The absence of public charging stations on the Kenai Peninsula was one factor that discouraged buyers from driving off any of Stanley Ford’s electric stock, Bartelmay said. The former managers of Stanley Ford planned to back up their electric offering by installing the peninsula’s first such station on their lot, Bartelmay said, though this never happened — Stanley Ford was soon after bought by Kendall, whose leadership scrapped the electric car plans.
Though Stanley Ford gave away an electric vehicle as a prize in a golf tournament — to an owner who remains happy with it, Bartlmay said — most of Kendall Ford’s electric cars are now in the fleet of Kenai’s Budget Car Rentals. By the time many left the lot, Bartelmay said, “nobody ever even cracked the door.”
Consumers nationwide have also shown disinterest in the vehicles Stanley Ford offered. Due to declining sales, Ford recently stopped production of the Energi and plans to stop the C-Max Hybrid by mid-2018.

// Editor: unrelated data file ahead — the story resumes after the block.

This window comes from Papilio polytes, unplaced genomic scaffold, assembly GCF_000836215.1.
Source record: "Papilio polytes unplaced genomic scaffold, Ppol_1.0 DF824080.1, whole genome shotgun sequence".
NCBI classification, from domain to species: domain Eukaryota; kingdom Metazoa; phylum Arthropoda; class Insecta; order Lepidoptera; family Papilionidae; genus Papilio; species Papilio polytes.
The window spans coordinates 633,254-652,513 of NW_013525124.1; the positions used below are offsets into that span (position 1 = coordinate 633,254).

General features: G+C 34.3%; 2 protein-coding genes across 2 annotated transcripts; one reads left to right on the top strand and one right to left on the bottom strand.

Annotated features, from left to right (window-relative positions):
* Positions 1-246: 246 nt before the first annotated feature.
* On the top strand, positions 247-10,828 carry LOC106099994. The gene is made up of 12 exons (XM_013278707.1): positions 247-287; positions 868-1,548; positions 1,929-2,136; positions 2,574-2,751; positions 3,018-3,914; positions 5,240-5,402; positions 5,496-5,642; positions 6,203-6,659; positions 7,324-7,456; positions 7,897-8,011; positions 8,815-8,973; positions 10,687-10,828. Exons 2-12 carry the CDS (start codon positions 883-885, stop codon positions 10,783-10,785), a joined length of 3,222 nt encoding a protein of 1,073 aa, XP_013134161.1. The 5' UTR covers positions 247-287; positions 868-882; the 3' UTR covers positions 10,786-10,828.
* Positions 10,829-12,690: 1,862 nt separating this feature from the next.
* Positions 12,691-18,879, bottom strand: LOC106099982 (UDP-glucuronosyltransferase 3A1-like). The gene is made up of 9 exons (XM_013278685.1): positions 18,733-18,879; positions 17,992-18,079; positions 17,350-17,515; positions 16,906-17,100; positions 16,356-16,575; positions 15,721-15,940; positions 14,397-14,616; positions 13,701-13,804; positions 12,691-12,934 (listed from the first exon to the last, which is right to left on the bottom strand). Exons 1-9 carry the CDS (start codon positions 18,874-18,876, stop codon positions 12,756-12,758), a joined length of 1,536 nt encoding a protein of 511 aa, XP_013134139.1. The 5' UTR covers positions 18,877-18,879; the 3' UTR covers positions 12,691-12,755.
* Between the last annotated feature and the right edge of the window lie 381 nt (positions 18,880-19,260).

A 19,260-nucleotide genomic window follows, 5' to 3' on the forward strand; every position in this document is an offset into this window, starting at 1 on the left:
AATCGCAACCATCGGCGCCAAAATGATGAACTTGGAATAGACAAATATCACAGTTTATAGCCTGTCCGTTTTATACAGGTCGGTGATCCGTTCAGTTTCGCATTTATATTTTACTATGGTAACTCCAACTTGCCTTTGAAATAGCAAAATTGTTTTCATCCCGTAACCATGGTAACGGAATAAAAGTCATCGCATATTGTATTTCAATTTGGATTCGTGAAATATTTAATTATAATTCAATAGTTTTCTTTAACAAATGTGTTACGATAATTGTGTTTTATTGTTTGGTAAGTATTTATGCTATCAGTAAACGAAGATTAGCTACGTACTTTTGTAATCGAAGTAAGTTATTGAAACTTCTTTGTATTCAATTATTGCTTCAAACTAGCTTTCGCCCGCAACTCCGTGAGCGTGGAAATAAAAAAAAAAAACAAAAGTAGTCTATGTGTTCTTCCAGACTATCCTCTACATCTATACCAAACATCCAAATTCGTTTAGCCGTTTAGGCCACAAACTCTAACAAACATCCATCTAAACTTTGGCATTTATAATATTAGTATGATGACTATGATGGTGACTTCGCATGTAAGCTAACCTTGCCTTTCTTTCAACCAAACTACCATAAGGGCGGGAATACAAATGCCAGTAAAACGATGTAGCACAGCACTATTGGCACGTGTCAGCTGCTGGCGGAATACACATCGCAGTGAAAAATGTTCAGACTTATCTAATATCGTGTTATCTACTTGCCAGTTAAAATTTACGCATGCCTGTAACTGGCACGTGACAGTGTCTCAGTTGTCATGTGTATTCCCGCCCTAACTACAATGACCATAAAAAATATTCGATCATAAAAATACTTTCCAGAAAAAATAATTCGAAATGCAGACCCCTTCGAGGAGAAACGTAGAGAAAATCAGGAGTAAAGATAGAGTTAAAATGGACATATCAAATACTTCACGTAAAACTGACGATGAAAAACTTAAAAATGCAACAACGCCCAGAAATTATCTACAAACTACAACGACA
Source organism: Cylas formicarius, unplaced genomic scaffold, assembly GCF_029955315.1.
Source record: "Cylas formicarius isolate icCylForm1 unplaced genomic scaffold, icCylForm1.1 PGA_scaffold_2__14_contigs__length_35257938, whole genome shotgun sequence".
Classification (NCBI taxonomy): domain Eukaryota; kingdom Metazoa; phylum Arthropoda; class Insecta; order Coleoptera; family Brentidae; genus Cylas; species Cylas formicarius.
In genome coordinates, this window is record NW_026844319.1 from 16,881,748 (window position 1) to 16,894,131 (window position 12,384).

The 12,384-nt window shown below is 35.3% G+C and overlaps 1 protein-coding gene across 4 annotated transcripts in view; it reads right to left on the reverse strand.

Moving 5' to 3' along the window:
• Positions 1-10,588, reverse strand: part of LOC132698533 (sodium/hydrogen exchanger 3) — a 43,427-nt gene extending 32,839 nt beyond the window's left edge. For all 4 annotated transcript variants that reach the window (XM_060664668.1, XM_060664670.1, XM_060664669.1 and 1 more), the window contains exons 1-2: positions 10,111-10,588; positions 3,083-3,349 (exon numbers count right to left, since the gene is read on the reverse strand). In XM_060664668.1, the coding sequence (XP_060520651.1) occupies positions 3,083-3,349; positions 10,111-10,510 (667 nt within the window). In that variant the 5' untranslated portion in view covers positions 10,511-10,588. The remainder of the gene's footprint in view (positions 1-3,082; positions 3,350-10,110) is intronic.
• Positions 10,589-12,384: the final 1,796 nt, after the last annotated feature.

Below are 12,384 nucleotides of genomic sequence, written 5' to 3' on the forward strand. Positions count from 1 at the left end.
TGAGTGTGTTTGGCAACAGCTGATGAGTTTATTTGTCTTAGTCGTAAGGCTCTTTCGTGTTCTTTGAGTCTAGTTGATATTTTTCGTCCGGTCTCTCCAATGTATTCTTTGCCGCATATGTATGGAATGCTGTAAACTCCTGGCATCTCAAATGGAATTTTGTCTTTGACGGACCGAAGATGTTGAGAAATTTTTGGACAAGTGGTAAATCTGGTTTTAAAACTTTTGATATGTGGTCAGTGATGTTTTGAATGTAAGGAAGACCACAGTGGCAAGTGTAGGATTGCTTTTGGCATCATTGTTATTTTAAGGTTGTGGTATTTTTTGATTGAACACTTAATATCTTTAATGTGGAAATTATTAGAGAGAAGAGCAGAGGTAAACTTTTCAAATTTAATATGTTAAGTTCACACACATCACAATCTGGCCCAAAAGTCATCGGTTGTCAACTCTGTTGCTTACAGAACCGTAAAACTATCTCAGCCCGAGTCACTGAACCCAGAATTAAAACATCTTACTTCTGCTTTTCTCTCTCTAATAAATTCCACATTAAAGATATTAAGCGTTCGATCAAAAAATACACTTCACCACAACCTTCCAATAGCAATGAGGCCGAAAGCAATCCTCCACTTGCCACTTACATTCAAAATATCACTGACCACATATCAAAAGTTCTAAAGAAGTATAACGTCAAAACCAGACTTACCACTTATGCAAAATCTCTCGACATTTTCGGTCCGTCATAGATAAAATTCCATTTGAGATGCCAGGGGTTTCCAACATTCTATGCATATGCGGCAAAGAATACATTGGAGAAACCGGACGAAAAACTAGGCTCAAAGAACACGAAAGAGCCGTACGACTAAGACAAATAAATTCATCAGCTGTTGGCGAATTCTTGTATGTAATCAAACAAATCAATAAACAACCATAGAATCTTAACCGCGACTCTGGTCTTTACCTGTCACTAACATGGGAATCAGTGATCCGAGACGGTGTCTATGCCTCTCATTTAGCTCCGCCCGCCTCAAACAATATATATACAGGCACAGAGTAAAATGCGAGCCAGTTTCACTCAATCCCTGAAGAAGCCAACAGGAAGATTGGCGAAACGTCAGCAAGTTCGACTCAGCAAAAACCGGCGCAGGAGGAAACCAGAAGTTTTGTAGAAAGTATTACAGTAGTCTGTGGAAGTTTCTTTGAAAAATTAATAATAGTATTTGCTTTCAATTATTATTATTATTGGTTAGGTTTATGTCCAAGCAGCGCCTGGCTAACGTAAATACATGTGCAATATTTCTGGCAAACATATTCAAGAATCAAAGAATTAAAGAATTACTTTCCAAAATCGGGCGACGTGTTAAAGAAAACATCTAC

Smoothing electrical demand
Though the local costs of owning an electric car are unknown, the rapidly advancing state-of-the-art may make them more attractive in the future. From a utility’s perspective, a large number of electric cars on the peninsula would create new electrical demand, meaning both new revenue and new problems. If electric vehicles become commonplace on the peninsula, technological changes to HEA’s grid could come with them.
“If there’s a huge spike in demand for electric vehicles, we as an electric utility might be in a bit of a pickle,” said HEA project engineer Brad Zubeck. “If the technology changes and all of the sudden an electric vehicle market booms, we could be looking at different ways to meet demand.”